As for the anti-lobby “rants” in his newsletter, the exchange about it on CNN is quite disturbing. The same newsletter was also publishing crude, sometimes grotesque slurs against blacks and gays. According to CNN,
One newsletter, from June 1992, right after the LA riots, says “order was only restored in L.A. when it came time for the blacks to pick up their welfare checks.”
Paul said he didn’t write those particular articles and had no idea who did. He continued: “I do repudiate everything that is written along those lines,” without specifying what “those lines” were except to say he’s not a racist.
Paul has some Jewish admirers who describe themselves as libertarians and think his views on Israel are just fine. One is Ilana Mercer, who posted last night in Paul’s defense on her blog at the conservative website World Net Daily. She takes the he’s-not-anti-Israel-he’s-just-against-foreign-aid position, adding that Israel would be better off without U.S. aid, would be more prosperous and enjoy greater freedom of action, which is pretty much the stance Bibi took addressing that joint session of Congress in 1996, before he went home and got his head handed to him by his foreign and defense ministries.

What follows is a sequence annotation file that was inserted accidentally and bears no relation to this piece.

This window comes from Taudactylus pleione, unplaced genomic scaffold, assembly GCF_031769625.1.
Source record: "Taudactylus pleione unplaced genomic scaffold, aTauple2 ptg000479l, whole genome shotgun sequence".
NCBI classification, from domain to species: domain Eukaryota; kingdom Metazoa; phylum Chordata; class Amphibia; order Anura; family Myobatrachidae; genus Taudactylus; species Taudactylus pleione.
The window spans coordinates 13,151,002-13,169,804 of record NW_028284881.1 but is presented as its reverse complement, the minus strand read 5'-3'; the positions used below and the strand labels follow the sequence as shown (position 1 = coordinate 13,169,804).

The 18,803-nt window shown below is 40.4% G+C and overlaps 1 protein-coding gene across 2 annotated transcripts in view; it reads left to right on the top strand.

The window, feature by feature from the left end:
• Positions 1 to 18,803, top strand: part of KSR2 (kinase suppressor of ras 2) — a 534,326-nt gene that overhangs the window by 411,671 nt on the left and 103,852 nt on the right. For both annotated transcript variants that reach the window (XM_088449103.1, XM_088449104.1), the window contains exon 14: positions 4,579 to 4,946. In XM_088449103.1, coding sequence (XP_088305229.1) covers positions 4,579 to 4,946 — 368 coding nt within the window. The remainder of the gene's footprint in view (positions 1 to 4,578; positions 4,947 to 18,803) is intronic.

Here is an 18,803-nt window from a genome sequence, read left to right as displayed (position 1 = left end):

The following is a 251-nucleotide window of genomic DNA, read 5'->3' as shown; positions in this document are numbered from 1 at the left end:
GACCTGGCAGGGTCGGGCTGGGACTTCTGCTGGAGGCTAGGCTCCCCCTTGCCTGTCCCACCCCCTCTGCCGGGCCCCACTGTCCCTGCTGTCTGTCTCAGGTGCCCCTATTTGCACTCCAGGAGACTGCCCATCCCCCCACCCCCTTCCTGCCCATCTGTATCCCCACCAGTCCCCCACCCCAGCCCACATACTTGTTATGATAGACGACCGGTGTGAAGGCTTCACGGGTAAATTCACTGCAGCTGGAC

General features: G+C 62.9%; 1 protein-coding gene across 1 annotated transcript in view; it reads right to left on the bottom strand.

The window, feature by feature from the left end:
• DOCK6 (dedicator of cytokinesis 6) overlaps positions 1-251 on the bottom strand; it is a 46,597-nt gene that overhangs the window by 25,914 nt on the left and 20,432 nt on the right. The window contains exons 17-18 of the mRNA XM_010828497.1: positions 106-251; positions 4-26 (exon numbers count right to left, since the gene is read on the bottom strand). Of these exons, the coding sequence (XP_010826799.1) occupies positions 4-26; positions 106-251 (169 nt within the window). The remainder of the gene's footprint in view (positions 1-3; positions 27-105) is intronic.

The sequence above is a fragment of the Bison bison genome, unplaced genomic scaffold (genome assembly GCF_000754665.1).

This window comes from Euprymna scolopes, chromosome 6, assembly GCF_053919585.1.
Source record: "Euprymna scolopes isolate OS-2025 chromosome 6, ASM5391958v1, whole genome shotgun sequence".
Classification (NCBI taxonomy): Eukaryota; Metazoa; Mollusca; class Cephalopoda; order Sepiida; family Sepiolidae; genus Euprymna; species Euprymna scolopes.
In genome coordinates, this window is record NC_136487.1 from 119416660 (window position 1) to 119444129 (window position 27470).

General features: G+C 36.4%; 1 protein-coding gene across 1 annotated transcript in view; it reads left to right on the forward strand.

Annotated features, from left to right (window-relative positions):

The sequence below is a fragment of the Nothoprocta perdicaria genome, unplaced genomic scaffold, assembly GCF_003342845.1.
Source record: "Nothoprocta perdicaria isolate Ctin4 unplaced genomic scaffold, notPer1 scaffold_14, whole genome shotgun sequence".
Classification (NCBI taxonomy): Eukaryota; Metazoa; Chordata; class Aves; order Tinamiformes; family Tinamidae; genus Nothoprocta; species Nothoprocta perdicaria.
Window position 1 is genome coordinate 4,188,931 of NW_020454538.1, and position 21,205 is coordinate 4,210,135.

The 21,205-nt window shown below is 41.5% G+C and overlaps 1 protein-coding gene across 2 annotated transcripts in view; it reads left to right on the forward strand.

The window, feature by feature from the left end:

Another fan is British Hasid Gabriel Martindale, who blogs at the Chabad-leaning Algemeiner.com website. He wrote in a post earlier this week to defend Paul against the claim that he “hates Israel” by suggesting that it might be good for Israel to have a U.S. president who hates Israel. I’m not making this up.
Check it out:
I’ll admit I don’t care all that much either for a state that spends it’s time persecuting settlers who own weapons for self-defence or arresting Rabbis for teaching Torah, but I certainly don’t hate Israel as a country, so how can I support Ron Paul?
It could be that Paul’s views are just those of an “old-fashioned isolationist,” Martindale suggests. But he isn’t entirely convinced, so he continues:
…if all that doesn’t wash, let’s try a different tack. Let’s say that Ron Paul really does hate Israel. What would be the likely consequence of an Israel-hater in the White House? I submit that it would be the best thing that has happened to Israel since 1967. …
It is only a ‘friend’ with a financial whip in its hand that can pressurise Israel into so consistently acting against its own interests. A Ron Paul administration that had no leverage over Israel and was perhaps somewhat hostile in its posture would give Israel something more important than money: freedom.
In fairness, I should add that Martindale’s views don’t necessarily reflect the positions of the Chabad-Lubavitch community. And if that doesn’t wash, bear in mind that the movement doesn’t own the Algemeiner, despite its long relationship with it, and that its editor, Dovid, Efune, didn’t write that particular post, though he evidently knows who did.